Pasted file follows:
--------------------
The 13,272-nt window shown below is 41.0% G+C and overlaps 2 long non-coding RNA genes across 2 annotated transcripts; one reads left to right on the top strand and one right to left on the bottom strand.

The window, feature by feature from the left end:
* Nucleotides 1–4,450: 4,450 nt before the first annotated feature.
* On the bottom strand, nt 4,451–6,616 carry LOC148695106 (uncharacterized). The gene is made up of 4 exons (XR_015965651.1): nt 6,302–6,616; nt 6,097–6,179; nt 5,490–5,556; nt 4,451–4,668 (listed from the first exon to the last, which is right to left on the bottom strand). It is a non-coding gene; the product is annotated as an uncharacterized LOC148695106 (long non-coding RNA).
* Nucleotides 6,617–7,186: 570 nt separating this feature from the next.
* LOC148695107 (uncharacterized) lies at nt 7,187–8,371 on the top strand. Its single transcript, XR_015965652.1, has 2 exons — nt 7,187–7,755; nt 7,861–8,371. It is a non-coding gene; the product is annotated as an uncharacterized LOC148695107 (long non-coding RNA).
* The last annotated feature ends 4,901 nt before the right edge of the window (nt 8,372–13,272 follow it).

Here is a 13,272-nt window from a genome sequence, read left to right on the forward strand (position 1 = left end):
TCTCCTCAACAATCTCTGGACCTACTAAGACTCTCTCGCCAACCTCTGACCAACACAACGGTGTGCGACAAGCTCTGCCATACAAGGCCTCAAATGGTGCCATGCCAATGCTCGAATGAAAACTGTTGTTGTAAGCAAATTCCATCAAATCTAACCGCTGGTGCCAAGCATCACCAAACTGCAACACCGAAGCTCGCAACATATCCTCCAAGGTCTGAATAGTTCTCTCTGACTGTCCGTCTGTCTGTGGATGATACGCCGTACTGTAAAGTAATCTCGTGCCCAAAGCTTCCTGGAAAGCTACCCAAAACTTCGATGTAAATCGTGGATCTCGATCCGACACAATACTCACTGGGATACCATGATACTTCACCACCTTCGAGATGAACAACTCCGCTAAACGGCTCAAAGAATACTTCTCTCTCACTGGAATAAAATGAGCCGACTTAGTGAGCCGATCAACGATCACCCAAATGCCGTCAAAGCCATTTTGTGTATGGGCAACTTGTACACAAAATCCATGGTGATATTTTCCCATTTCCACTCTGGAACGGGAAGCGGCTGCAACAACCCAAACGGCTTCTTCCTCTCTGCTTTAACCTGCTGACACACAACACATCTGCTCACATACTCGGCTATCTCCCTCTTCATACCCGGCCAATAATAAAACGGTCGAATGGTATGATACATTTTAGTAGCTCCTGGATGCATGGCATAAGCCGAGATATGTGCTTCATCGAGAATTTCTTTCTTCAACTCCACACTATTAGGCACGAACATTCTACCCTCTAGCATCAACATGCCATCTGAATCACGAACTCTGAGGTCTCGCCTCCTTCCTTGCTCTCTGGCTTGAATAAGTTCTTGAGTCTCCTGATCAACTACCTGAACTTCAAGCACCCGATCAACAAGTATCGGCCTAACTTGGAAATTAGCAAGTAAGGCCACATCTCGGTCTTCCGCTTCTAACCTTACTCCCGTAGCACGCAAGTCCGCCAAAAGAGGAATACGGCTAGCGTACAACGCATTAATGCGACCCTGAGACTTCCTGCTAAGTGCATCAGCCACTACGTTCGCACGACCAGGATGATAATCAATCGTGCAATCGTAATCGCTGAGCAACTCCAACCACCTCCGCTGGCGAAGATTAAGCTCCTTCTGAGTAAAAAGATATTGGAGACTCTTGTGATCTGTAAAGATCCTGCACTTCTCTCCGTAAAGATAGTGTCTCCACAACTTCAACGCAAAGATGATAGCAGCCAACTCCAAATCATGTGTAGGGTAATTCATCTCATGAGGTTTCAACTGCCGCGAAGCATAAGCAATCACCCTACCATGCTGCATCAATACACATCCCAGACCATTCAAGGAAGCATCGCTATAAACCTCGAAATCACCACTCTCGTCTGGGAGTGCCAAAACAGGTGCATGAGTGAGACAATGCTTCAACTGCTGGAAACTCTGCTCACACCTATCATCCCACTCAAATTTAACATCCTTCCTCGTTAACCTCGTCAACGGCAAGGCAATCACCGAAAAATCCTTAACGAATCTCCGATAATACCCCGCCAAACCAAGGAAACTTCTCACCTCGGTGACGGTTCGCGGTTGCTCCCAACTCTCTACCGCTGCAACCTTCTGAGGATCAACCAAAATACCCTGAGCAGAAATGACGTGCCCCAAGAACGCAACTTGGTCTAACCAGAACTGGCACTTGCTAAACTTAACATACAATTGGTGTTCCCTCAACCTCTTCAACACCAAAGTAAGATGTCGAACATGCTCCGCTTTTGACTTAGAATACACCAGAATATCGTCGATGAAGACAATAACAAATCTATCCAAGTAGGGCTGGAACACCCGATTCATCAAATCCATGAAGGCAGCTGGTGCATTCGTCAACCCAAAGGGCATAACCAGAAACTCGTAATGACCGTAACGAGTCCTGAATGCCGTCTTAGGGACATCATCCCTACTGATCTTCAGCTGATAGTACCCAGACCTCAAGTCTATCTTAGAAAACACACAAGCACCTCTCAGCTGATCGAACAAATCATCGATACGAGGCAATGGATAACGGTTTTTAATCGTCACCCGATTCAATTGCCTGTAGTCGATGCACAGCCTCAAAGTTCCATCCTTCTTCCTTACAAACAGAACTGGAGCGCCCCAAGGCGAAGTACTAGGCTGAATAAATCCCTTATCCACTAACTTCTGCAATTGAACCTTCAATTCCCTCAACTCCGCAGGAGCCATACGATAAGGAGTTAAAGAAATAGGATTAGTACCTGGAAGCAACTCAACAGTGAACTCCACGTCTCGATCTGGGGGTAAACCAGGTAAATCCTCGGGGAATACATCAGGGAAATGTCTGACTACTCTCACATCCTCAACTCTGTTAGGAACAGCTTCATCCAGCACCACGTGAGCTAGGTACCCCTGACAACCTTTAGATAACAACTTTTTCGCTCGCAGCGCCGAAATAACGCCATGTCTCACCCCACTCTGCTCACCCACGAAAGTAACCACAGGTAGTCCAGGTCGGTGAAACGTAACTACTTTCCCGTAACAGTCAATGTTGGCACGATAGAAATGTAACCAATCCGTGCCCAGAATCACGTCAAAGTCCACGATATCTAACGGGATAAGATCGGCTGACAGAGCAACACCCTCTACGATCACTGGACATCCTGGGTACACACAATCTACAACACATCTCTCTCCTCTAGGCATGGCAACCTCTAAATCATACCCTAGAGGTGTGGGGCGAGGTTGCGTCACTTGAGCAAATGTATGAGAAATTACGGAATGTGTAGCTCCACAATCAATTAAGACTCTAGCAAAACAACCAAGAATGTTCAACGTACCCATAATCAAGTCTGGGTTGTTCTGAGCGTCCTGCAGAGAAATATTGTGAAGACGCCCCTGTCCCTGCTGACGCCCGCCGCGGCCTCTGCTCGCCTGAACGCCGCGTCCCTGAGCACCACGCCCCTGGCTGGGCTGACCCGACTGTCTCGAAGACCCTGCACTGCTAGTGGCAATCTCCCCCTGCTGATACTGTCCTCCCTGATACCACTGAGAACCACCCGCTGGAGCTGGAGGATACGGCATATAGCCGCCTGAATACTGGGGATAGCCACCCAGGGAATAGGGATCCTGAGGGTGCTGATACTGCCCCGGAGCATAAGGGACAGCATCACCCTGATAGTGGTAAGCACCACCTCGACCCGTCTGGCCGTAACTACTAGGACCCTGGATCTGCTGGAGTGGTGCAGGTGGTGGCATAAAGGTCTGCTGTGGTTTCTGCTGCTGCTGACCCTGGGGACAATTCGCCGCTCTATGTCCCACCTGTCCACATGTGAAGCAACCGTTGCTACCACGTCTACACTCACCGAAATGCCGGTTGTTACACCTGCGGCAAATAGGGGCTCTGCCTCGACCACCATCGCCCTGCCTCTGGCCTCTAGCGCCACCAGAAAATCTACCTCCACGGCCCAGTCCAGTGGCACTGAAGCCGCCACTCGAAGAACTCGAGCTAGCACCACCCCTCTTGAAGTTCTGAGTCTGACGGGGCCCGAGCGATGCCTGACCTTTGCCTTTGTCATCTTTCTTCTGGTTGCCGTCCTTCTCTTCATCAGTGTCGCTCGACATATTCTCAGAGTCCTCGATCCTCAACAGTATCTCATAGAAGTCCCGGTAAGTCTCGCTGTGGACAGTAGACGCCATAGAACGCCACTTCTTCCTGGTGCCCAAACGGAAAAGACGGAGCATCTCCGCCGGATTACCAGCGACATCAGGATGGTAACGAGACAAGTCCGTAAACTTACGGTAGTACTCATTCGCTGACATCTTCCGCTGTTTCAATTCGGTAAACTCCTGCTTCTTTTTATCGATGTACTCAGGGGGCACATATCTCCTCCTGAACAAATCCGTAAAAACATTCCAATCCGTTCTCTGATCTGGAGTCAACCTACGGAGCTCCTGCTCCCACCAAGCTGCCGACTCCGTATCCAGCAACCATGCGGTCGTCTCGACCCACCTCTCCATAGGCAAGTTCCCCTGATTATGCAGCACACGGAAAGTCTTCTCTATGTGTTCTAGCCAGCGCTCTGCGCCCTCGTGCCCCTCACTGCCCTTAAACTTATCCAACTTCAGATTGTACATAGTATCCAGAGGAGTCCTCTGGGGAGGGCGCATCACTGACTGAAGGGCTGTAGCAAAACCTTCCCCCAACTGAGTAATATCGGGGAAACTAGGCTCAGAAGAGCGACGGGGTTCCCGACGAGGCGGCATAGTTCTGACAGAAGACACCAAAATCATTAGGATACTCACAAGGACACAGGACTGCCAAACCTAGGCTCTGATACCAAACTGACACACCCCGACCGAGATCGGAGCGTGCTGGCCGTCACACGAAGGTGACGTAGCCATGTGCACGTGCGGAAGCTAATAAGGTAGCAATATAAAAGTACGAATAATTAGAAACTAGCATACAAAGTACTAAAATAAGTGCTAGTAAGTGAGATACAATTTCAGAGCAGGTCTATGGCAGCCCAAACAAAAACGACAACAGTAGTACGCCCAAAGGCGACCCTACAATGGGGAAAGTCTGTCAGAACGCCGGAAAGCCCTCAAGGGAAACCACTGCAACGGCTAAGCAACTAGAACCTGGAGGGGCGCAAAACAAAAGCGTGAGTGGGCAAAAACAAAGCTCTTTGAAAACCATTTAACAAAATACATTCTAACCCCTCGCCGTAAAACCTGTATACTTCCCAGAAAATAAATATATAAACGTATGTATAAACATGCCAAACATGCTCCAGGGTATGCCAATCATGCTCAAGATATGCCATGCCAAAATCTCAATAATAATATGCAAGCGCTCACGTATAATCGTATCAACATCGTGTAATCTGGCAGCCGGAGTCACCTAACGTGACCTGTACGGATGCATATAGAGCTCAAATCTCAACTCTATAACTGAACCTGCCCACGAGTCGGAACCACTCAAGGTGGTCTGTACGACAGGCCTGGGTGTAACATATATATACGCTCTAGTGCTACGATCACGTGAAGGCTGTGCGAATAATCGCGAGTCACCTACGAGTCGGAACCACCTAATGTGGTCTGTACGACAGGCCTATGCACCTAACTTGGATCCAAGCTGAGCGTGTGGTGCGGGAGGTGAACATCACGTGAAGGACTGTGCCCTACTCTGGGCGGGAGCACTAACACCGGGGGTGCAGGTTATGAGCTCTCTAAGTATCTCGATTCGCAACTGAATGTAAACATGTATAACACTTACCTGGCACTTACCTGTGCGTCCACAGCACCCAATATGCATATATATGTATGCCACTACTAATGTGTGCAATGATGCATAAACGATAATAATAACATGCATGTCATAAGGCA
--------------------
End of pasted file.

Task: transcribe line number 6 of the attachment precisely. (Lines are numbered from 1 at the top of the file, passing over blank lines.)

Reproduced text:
* LOC148695107 (uncharacterized) lies at nt 7,187–8,371 on the top strand. Its single transcript, XR_015965652.1, has 2 exons — nt 7,187–7,755; nt 7,861–8,371. It is a non-coding gene; the product is annotated as an uncharacterized LOC148695107 (long non-coding RNA).